The first opportunity arose after I had collected a number of implementations of the same program for a different study. That study [Prechelt and Unger 2001] measured the effects of receiving a training in Watts Humphrey’s Personal Software Process (PSP, [Humphrey 1995]). The PSP claims big improvements in estimation accuracy, defect density, and productivity, yet our study found the effect to be a lot smaller than expected.
Half of the graduate student subjects in that study had received PSP training, and the others had received other programming-related training. In the study, they all solved exactly the same task (described in the next section), but could choose their programming language freely. I ended up with 40 implementations (24 in Java, 11 in C++, and 5 in C), and it occurred to me that it would be quite interesting to compare not just the PSP-trained programmers against the non-PSP-trained programmers, but to treat the programs as three sets stemming from different languages. It would be even more interesting to have further implementations in several scripting languages to compare.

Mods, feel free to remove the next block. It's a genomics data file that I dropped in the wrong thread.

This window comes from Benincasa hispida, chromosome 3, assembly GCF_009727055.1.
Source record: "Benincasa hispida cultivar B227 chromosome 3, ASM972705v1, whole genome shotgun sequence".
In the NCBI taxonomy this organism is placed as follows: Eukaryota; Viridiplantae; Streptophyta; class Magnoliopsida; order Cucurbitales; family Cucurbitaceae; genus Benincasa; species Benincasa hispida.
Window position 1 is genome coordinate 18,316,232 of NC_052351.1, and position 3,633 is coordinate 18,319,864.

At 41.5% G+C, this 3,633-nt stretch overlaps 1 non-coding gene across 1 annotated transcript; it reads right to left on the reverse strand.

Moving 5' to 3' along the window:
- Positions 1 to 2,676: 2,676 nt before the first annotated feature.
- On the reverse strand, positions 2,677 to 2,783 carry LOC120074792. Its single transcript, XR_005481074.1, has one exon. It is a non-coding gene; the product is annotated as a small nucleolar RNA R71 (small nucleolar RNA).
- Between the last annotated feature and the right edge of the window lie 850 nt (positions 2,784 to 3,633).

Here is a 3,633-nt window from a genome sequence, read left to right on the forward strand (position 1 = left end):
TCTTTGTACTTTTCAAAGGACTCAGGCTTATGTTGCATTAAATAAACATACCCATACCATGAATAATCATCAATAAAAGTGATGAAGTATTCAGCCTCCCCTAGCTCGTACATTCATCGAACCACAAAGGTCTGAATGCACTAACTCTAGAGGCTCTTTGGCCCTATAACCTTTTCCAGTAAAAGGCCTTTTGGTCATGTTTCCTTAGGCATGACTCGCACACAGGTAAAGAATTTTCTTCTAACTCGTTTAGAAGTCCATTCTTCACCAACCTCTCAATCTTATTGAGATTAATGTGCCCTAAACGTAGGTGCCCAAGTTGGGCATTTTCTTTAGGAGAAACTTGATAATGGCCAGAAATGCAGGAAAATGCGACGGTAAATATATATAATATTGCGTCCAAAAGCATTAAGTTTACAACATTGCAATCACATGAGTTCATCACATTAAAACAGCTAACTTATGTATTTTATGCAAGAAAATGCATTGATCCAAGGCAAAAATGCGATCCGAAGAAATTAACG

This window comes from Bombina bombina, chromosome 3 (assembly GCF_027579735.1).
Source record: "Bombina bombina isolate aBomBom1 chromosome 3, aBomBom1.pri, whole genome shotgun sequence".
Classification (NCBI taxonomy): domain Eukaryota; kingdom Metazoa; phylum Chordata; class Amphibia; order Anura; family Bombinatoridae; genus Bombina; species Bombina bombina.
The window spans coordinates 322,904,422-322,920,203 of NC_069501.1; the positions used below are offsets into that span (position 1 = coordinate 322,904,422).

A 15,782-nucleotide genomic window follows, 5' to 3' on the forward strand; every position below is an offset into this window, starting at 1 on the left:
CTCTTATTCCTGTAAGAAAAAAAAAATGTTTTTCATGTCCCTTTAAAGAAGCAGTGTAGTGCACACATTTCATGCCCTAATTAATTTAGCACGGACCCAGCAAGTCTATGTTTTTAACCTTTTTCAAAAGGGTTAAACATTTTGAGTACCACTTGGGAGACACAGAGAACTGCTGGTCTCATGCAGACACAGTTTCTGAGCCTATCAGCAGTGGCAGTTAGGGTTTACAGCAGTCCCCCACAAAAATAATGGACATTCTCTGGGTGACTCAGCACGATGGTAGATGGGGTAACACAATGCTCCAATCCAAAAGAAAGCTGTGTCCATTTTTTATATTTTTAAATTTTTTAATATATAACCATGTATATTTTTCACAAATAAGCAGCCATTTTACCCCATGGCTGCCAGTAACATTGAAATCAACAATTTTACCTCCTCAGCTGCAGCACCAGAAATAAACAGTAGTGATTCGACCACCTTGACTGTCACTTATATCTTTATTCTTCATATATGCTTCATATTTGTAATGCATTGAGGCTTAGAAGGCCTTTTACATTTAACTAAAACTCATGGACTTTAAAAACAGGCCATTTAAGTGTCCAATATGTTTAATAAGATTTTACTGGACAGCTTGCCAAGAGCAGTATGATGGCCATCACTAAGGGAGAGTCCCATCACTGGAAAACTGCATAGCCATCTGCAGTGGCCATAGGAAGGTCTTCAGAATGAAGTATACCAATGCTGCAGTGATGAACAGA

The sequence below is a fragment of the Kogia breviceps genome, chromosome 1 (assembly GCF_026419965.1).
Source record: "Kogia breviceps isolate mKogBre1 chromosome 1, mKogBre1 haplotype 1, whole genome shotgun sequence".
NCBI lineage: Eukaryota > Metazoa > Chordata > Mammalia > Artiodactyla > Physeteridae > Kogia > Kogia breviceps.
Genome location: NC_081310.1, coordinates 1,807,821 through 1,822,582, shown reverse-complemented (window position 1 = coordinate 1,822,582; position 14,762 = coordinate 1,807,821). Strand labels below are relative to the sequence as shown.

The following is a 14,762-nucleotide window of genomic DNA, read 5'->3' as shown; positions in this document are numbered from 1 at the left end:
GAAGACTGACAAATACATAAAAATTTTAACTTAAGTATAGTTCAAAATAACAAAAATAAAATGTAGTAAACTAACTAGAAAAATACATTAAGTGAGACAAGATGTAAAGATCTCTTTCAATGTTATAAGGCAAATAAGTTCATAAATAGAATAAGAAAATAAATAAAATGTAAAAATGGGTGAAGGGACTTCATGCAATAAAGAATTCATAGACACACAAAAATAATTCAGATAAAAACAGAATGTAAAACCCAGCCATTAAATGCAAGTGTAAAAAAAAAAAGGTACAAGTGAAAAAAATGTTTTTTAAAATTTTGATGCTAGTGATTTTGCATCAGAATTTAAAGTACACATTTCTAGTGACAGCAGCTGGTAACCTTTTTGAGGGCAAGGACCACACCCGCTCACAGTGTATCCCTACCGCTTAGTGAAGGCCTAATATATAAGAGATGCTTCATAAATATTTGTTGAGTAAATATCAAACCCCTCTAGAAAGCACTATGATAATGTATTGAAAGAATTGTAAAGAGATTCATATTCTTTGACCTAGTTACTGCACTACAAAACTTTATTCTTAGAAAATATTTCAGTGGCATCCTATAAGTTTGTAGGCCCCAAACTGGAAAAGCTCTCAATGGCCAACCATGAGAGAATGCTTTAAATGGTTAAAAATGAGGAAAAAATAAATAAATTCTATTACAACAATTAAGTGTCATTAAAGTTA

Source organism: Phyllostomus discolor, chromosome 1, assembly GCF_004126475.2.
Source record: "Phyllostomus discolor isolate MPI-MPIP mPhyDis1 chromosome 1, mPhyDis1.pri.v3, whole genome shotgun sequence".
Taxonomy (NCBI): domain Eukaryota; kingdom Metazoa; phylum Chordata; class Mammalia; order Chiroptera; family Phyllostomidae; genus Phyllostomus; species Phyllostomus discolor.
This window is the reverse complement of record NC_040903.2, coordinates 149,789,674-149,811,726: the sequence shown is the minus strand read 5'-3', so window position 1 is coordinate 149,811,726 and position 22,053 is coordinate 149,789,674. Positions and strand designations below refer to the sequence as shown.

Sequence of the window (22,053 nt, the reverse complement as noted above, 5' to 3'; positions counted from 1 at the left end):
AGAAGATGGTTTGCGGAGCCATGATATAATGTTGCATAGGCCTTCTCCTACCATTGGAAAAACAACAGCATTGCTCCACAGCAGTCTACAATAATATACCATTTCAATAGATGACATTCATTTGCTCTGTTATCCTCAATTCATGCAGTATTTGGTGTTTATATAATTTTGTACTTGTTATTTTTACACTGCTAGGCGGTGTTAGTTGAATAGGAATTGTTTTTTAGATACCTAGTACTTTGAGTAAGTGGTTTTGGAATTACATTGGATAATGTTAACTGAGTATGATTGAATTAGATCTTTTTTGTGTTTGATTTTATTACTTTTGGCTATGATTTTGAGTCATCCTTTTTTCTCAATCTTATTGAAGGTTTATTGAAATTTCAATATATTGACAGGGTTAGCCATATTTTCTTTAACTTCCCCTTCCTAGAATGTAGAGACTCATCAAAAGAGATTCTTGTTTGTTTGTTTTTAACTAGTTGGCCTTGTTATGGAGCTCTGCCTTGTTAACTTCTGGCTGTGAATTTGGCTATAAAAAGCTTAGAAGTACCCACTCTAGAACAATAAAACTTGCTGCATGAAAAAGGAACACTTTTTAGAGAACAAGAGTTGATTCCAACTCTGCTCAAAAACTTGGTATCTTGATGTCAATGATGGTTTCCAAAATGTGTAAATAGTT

I posted a public “call for implementations” in several Usenet newsgroups (this was in 1999), and within four weeks received another 40 implementations from volunteers: 13 in Perl, 13 in Python, 4 in Rexx, and 10 in TCL.
At this point, your skeptical brain ought to yell, “Wait! How can he know these people are of comparable competence?” A ...